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VW's "Drivers wanted" is Dead. But Jetta Drivers Aren't in New Ads.

Posted by: David Kiley on April 17, 2006

VW Moviecopy.jpg

You can pretty much take this to the bank. Though VW executives have been hedging, Volkswagen’s ten year-old “Drivers wanted” tagline is dead. The new GTI work from new ad agency Crispin Porter +Bogusky, Miami didn’t carry it. And neither does the new Jetta ad campaign. And when pressed at last week’s New York Auto show, insiders said there’s no intention of using the line in any ads this year.

The GTI campaign, the reception of which has been somewhat polarized, just gave way to an effort for Jetta that plays up the car’s best-in-industry side impact crash rating. This campaign is startling, featuring real-time crashes that put the side-crash to the test. In one ad, four twenty-somethings are driving after they’ve seen a movie. The group is talking over whether the two men in the car cried at the ending. As the driver begins pulling out into an intersection, the car gets creamed from the side. No slow motion. Just a wickedly unexpected and realistic devastating crash. The ad cuts to the four people standing outside the car, grasping for breath and realizing how lucky they are.

The other ad shows two guys, one white and the other African-American (an unintended homage to the da-da-da boys in one of Arnold Worldwide’s most celebrated VW ads?), yacking it up, the one chastising the other about how much he uses the word “like” in conversation. He’s not watching ahead, and WHAMMO!, the car is hit from the side.

I also like the gimmick in these ads of the crash survivors looking over the accident afterward and starting to say, “Holy S….,” but the scene quickly cuts away to the sales pitch before the whole phrase comes out of a picture of a Jetta with a headline that says, “Safe Happens,” along with the Jettas’s five-star side-impact crash rating. That is also an element of the ad bound to cause some chatter in the public square. My stopwatch is ticking on how long it takes a religious group to issue a press release about how offended they are that VW and Crispin launched ads that play off the colloquialism, “Holy Shit,” on Easter weekend.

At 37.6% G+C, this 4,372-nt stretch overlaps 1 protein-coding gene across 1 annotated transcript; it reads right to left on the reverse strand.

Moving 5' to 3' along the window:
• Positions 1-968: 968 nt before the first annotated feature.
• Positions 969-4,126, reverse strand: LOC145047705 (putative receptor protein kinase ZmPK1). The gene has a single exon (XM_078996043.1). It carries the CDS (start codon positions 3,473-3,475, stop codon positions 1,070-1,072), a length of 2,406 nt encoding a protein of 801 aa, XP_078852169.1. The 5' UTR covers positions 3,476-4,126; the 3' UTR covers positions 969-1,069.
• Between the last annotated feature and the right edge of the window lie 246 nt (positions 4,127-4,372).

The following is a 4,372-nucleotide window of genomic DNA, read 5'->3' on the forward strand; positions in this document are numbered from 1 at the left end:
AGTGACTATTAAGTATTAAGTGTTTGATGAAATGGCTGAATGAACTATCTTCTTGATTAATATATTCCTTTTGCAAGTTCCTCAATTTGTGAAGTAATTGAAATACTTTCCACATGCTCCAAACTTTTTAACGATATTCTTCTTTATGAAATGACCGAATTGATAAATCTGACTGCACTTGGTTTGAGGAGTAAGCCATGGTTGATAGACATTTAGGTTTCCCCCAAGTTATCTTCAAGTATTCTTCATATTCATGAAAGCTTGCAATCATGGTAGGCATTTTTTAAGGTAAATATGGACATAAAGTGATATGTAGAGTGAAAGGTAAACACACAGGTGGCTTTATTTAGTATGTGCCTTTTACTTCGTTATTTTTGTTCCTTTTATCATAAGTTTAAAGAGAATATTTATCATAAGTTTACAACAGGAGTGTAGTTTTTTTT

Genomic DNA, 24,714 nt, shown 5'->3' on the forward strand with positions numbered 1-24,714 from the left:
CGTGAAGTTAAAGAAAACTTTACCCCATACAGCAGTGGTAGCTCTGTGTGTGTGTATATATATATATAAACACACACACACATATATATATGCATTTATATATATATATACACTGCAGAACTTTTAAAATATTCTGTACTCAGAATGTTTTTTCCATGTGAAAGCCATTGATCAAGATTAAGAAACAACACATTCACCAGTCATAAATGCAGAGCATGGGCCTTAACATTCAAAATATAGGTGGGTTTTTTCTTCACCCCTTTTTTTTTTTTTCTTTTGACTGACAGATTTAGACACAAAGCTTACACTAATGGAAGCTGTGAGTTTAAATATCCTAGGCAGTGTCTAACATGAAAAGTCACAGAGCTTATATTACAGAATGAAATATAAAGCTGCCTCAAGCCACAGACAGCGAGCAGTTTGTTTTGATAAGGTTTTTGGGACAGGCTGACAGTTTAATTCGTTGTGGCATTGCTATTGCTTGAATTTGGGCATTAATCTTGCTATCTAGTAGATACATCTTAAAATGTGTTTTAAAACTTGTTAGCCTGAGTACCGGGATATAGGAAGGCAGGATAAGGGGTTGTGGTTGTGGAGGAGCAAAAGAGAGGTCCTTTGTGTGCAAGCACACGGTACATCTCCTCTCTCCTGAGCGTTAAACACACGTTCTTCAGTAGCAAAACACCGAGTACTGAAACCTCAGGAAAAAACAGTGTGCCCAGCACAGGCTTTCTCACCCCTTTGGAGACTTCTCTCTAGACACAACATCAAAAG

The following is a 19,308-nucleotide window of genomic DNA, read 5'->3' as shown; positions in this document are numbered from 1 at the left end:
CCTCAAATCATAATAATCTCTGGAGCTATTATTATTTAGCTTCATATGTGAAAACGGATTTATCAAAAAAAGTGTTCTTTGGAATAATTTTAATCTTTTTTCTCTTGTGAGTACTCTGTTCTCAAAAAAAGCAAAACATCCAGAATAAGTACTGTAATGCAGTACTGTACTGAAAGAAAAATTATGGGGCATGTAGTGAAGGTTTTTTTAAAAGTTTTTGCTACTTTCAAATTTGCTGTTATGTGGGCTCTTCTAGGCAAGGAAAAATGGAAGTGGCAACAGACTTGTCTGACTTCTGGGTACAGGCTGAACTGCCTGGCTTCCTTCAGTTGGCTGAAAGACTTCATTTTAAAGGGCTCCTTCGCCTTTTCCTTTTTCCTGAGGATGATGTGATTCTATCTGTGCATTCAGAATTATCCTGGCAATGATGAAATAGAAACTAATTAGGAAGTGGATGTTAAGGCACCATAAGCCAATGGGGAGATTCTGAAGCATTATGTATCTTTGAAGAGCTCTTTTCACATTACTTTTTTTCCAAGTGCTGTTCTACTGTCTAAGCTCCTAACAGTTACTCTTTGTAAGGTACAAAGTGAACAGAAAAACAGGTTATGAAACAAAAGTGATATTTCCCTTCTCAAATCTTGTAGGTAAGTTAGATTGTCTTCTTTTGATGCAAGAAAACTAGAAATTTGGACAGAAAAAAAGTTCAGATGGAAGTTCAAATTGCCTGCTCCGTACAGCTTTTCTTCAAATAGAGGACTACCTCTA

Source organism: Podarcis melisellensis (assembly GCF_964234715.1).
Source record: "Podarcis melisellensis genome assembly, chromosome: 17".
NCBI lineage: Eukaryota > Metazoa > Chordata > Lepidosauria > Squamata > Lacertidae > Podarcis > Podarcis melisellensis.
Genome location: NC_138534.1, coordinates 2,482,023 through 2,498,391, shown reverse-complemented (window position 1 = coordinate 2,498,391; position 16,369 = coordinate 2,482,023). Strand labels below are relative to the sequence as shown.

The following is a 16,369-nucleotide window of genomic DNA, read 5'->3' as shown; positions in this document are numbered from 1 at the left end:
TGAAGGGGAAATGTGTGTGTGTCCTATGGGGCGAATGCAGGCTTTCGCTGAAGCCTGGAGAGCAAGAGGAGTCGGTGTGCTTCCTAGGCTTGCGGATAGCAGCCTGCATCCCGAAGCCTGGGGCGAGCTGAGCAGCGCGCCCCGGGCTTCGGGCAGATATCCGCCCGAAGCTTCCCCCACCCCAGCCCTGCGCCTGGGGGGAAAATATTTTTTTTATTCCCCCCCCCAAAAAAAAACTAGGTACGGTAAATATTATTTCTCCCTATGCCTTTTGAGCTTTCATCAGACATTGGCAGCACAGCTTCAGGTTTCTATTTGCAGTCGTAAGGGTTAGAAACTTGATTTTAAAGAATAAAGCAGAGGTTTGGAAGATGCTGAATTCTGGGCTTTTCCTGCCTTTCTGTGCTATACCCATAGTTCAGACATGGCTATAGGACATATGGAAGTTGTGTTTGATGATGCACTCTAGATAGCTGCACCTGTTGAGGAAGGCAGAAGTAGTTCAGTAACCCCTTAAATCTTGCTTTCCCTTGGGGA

“We wanted to show the car’s safety in a way that was fresh and captured some of what’s important about the VW brand,” says creative director on the VW business at Crispin Porter+Bogusky Andrew Keller. Whereas Volvo, for example, and other companies often focus on the protection of children in ads, Keller says the two TV ads that just broke involve friends in the car. “The Jetta has been about hanging with friends and Jetta owners tell us that hanging with friends is extremely important to them.” Keller says he thought the ad would resonate better if the scene was about protecting your friends with a safe car.

Except for Volvo, safety doesn’t often factor into the reasons why people buy certain cars. But VW and Crispin are firing on all cylinders trying to reverse a slide in VW’s sales and image. I think these ads are terrific for one big reason. If your attention fades during a commercial break, as it often does, the impact of the crash, and the surprise of it, works well to jolt your attention back to the screen. The next time the ad is on, I would bet, that person who didn’t quite get all the ad the first time is going to tune in and pay closer attention.

VW and Crispin have been chattered about for more than a month over the new campaign for the GTI. Billboards that read “Unpimp Mein Auto,” “Auf wiedersehen, sucka,” and TV ads that, in one case, had a guy refusing to roll up the window and told her to stop “yackin’” because he wanted to hear the growl of the engine, have drawn praise and brickbats and very little indifference.

And that’s the point. VW has been working on fixing the quality problems that hassled its owners and tanked its sales the last three years. But it has to get people talking about its cars and brand again the way they did in the late 1990s when it launched the New Beetle and had industry leading advertising.